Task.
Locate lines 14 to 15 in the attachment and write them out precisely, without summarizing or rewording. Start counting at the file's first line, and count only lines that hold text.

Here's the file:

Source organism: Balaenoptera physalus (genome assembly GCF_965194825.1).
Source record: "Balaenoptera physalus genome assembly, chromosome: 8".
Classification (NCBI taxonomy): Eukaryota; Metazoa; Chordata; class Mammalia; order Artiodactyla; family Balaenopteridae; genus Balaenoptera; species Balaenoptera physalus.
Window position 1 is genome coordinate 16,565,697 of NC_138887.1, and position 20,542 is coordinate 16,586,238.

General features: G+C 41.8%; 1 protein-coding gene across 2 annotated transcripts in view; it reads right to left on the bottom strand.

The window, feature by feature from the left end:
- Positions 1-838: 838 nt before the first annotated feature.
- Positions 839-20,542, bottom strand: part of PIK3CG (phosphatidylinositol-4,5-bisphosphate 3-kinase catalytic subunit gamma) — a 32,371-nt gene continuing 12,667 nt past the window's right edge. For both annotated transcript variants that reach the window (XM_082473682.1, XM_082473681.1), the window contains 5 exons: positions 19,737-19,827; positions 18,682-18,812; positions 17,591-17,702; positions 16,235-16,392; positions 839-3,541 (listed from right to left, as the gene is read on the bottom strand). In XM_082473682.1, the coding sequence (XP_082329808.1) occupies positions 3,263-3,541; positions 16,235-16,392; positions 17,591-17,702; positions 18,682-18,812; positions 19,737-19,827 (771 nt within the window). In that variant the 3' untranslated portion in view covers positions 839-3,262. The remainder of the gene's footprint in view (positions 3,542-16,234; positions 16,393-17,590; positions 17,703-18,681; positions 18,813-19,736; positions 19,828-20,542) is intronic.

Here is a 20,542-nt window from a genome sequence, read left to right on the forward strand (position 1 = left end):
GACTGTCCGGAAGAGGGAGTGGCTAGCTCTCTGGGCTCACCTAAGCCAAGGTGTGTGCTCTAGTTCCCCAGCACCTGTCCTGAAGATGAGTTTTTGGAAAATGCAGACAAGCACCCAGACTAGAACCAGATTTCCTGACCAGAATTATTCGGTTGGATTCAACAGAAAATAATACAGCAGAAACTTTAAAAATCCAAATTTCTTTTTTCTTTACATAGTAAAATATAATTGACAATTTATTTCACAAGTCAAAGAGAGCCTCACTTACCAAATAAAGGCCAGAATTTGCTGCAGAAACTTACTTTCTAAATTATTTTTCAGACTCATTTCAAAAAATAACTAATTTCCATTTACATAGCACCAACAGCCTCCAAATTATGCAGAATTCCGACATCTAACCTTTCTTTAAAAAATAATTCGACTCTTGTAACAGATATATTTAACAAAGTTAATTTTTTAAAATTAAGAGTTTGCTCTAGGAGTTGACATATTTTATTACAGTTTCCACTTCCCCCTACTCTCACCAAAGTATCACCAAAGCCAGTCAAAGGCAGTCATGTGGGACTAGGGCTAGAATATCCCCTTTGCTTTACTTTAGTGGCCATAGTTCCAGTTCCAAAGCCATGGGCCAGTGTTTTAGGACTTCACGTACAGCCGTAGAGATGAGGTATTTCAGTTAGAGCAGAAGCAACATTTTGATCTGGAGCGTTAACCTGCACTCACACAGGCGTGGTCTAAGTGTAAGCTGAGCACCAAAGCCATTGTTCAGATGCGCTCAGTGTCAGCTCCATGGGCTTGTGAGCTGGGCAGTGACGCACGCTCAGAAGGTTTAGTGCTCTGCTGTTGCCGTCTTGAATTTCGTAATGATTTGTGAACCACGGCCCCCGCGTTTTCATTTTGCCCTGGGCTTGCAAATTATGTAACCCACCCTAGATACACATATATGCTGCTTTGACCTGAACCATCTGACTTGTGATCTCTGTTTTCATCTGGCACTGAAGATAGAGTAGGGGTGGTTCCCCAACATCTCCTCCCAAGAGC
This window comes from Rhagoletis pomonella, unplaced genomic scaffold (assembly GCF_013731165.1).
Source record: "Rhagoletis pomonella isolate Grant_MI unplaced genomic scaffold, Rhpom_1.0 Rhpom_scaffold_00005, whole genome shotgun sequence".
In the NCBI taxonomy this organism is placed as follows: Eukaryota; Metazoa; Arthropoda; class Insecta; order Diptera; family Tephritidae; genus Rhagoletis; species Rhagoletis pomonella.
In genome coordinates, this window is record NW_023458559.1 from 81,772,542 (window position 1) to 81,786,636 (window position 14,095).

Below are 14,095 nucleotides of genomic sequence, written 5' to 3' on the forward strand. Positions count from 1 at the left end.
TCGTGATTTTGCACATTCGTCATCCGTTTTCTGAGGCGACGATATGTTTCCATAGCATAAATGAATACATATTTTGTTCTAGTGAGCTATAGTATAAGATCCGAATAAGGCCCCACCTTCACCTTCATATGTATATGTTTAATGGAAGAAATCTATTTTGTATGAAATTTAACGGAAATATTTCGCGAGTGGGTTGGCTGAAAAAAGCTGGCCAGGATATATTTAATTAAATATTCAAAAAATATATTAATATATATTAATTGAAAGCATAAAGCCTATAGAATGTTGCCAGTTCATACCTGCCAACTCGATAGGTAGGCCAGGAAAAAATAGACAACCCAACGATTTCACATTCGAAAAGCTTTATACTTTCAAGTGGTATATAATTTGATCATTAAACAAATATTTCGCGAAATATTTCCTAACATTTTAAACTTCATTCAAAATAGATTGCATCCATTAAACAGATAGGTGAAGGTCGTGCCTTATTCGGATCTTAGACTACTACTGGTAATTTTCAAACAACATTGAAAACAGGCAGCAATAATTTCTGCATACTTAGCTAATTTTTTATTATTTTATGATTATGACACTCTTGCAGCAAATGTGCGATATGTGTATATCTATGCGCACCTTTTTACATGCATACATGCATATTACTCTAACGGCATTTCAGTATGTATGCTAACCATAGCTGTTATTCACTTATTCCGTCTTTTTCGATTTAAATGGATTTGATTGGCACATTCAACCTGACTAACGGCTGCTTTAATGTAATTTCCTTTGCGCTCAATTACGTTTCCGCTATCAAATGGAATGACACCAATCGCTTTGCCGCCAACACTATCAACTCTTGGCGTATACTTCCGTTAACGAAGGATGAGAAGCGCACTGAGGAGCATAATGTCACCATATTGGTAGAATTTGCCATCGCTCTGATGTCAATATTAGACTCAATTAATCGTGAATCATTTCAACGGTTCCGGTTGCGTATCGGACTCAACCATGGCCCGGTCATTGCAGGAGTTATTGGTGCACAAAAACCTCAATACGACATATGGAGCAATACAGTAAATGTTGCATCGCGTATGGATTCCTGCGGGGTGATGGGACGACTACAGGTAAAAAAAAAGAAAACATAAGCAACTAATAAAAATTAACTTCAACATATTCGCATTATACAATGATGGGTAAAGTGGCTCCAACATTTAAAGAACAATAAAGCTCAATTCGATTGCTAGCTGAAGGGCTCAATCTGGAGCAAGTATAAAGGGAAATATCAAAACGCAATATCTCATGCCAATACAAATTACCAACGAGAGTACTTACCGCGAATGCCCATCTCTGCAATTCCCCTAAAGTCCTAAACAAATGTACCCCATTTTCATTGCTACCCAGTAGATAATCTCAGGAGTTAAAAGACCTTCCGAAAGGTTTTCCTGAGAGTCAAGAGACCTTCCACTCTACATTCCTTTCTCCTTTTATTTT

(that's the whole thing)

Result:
In genome coordinates, this window is record NW_023458559.1 from 81,772,542 (window position 1) to 81,786,636 (window position 14,095).

Below are 14,095 nucleotides of genomic sequence, written 5' to 3' on the forward strand. Positions count from 1 at the left end.